The Woodrow Wilson Center's Cold War International History Project (CWIHP) has been awarded a three-year grant by the Henry Luce Foundation to support the Project's new "China Initiative." The CWIHP China Initiative aims at broadening U. S. expertise on the Cold War antecedents of China's foreign policy and at strengthening historical research and discourse on the Cold War throughout China. Despite the continuing difficulties faced by researchers in China, two recently-established Cold War research centers (in Beijing and Shanghai), established in partnership with CWIHP, are quickly emerging as institutional nodes for scholars committed to archival research and international collaboration. This institutional development significantly raises the prospects for archival and scholarly breakthroughs. The CWIHP China Initiative seeks to contribute to increasing understanding of China's role during the Cold War and the cultural, political, and strategic patterns underlying post-Cold War PRC foreign policy and to promote US-PRC dialogue and the modernization of China
by facilitating transparency and openness.

The CWIHP China Initiative builds on the Cold War International History
Project's accomplishments over the last decade in facilitating access to
formerly inaccessible archives and disseminating findings from the archives
of the former Communist world. The Project supports the full and prompt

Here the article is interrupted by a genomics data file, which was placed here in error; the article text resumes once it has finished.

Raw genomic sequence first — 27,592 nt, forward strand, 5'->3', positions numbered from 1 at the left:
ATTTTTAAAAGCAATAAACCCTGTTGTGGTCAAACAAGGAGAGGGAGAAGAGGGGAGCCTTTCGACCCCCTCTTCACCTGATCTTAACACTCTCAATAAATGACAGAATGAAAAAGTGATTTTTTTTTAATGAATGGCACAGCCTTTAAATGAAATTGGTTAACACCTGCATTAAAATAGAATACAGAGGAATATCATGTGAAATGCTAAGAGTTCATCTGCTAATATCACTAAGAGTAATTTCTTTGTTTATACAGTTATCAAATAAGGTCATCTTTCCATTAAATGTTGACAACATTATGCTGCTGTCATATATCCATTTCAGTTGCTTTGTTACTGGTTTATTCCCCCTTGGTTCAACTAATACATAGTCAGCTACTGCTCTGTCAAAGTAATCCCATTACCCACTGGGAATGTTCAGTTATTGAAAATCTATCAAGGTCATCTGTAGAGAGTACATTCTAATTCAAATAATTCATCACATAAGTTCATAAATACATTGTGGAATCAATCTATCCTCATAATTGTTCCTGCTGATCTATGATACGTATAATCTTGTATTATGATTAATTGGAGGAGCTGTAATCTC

release of historical materials by governments on all sides of the Cold War, and seeks to accelerate the process of integrating new sources, materials, and perspectives from non-US archives. It also seeks to transcend barriers of language, geography, and regional specialization to create new links among scholars interested in Cold War history. Among the activities
undertaken by the CWIHP are a periodic Bulletin and other publications to
disseminate new findings, views, and activities pertaining to Cold War
history; a fellowship program for young historians from the former Communist
bloc countries to conduct archival research and study Cold War history in
the United States; and international scholarly meetings, conferences, and

The Henry Luce Foundation was established in 1936 by the late Henry R. Luce, co-founder and editor-in-chief of Time Inc. The foundation supports programs focusing on higher education; increased understanding between Asia and the United States; the study of religion and theology; scholarship in American art; opportunities for women in science and engineering; and environmental and public policy programs.